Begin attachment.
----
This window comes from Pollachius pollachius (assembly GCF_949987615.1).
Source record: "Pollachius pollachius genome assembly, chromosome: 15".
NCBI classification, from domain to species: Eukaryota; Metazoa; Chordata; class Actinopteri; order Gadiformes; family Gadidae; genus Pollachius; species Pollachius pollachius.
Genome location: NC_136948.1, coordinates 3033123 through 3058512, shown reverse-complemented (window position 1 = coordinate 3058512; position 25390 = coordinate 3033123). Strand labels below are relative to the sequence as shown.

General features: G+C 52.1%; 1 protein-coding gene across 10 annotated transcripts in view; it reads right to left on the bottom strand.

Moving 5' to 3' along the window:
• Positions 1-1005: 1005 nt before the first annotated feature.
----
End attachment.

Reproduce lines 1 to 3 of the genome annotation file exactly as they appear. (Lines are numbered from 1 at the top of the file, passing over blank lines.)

This window comes from Pollachius pollachius (assembly GCF_949987615.1).
Source record: "Pollachius pollachius genome assembly, chromosome: 15".
NCBI classification, from domain to species: Eukaryota; Metazoa; Chordata; class Actinopteri; order Gadiformes; family Gadidae; genus Pollachius; species Pollachius pollachius.